Flag of Martinique

Martinique Flag

Country Information

Sovereign StateNo (Overseas region of France)
Country CodesMQ, MTQ, 474
Official NameMartinique
ContinentNorth America (Caribbean)
Government TypeOverseas Department and Region of France
CurrencyEuro (EUR)
Calling Code+596
Member OfNot a member of the United Nations, as it is an overseas region of France
PopulationApproximately 375,000
Total Area1,128 km²
Highest PointMount Pelée (1,397 meters, 4,583 feet)
Lowest PointCaribbean Sea (0 meters, 0 feet)
GDP Per CapitaEUR 19,700 (approximate)
Life Expectancy83 years
Internet TLD.mq

Martinique National Anthem

La Marseillaise (The Song of Marseille)

(Note: Martinique uses the national anthem of France, La Marseillaise.)

Arise, children of the Fatherland,
The day of glory has arrived!
Against us, tyranny’s
Bloody banner is raised, (repeat)
Do you hear, in the countryside,
The roar of those ferocious soldiers?
They’re coming right into your arms
To cut the throats of your sons, your women!
To arms, citizens,
Form your battalions,
Let’s march, let’s march!
Let an impure blood
Water our furrows! (repeat)

Flags of Neighboring Countries

History of the Martinique Flag

Martinique, as an overseas region of France, officially uses the French national flag, the Tricolore, which features three vertical bands of blue, white, and red. However, Martinique also has a regional flag which is widely recognized and used in cultural and local contexts. This regional flag is known as the ‘Serpent flag’ or ‘Snake flag’ and has an intriguing history.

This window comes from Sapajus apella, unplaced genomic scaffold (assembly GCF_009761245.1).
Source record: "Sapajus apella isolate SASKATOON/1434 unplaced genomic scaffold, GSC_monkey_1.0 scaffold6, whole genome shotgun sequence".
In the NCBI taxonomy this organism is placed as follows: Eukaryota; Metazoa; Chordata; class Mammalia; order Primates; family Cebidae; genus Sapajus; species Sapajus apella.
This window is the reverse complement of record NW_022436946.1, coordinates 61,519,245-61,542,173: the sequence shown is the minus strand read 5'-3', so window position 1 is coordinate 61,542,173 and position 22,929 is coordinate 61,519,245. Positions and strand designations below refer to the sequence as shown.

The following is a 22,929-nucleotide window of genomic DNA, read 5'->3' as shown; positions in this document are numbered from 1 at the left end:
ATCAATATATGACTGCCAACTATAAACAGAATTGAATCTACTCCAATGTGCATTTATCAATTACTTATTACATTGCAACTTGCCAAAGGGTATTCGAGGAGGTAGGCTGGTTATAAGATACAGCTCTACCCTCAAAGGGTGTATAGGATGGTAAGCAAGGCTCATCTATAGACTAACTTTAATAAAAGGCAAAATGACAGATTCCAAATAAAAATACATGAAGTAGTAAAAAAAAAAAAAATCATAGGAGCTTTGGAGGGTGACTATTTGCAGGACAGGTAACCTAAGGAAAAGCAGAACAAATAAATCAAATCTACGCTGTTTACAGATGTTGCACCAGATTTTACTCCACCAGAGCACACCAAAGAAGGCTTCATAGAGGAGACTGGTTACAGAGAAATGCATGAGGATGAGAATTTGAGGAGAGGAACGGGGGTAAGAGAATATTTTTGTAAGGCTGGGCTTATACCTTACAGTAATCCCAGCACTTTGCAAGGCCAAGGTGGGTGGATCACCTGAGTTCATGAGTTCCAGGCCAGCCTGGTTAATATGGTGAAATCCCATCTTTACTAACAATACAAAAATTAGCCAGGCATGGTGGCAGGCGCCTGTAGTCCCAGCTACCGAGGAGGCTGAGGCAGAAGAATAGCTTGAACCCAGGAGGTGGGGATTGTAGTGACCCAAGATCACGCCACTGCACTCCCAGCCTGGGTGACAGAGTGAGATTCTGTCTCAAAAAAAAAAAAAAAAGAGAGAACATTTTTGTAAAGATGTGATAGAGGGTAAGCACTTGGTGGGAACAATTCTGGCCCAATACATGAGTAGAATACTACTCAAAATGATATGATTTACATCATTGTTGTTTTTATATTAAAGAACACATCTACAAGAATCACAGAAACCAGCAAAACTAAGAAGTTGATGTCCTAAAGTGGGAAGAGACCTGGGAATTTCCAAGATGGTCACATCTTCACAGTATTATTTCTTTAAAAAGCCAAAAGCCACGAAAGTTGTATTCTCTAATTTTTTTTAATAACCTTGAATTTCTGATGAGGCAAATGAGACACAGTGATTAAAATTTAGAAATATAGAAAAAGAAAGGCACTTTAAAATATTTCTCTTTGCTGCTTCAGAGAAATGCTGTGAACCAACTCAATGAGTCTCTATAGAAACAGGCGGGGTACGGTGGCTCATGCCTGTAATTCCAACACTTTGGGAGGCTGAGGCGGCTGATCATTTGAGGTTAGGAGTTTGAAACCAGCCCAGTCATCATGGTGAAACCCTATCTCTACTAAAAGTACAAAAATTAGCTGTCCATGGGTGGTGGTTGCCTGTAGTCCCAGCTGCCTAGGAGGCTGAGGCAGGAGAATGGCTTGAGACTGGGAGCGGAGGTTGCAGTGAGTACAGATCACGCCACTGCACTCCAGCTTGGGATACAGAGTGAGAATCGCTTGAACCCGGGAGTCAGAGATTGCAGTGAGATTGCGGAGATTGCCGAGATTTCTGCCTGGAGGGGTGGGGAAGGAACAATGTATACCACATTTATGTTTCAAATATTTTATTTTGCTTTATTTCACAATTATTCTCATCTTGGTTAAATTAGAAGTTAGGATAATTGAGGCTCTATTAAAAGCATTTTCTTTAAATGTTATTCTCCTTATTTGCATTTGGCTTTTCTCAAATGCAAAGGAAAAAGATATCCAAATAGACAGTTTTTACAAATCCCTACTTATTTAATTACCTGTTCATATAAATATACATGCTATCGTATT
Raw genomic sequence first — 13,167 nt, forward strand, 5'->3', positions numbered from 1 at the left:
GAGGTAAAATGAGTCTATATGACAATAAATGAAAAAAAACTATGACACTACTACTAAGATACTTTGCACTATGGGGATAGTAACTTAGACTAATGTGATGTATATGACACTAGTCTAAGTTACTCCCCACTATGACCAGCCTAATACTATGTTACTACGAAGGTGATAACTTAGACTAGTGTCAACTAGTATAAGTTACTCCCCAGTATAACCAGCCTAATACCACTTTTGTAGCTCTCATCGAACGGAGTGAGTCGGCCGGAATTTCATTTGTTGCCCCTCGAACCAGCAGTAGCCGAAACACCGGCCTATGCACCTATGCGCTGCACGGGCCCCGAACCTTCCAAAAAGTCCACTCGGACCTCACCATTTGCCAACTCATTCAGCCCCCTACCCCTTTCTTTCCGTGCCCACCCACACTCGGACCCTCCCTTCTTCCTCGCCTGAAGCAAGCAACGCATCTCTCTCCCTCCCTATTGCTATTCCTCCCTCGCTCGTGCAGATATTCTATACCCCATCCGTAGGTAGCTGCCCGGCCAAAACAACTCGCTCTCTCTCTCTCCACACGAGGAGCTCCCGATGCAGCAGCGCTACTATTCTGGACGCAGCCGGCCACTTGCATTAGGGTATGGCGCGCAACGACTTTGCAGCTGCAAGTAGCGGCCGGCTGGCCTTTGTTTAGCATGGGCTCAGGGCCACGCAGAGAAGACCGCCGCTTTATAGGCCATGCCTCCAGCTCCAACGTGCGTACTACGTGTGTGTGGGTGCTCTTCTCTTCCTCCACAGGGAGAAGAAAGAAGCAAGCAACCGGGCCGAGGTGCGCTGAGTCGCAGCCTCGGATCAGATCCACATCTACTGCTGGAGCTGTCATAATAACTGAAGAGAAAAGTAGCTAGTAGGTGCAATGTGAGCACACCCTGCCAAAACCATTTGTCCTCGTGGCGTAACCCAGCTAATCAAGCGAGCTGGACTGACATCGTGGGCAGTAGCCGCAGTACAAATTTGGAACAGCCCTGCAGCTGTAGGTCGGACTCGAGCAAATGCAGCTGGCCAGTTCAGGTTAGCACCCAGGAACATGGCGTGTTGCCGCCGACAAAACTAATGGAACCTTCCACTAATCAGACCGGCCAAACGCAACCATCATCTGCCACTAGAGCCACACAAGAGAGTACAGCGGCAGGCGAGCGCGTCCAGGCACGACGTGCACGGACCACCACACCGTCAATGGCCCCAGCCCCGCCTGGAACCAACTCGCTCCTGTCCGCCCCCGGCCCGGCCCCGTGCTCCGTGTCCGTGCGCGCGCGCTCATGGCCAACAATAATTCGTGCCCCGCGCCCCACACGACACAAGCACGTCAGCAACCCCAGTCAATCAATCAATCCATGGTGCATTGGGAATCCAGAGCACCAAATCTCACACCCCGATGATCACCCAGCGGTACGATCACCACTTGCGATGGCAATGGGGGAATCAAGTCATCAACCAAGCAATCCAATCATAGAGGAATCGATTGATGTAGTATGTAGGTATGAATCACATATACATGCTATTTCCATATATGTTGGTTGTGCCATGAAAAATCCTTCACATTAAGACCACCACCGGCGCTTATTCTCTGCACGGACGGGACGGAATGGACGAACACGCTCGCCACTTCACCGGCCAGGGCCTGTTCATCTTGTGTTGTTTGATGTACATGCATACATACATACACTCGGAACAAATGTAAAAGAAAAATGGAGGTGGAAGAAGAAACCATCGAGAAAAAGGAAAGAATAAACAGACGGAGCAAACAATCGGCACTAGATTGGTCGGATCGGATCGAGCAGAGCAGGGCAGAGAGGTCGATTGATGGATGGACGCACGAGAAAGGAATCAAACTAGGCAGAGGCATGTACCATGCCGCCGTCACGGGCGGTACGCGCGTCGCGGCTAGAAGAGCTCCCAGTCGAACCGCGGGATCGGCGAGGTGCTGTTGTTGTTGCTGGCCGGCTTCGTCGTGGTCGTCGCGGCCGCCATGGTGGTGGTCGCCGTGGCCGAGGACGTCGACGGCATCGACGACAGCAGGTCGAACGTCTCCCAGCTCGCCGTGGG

The Snake flag of Martinique features a blue field with a white cross dividing it into four quadrants, each quadrant containing a white L-shaped figure that resembles a snake. This design has historical ties to the maritime flags used during the colonial period. It was a variant of the naval ensign used for French colonial possessions from 1766. The snakes are fer-de-lance, a species of venomous snake found in Martinique, representing the island’s distinct fauna.

Despite its historical and cultural significance, the Snake flag has been subject to controversy due to its association with colonial history. In recent years, there has been a movement to adopt a new flag that better represents the island’s identity and cultural diversity. This debate reflects the broader conversation in Martinique about its historical legacy and identity within the French Republic.

The discussion around the Martinique flag illustrates the complexities of identity in overseas territories. While the Tricolore symbolizes the island’s connection to France, the Snake flag represents a unique regional identity. As Martinique continues to evolve, its flags remain significant symbols of its rich history and diverse culture.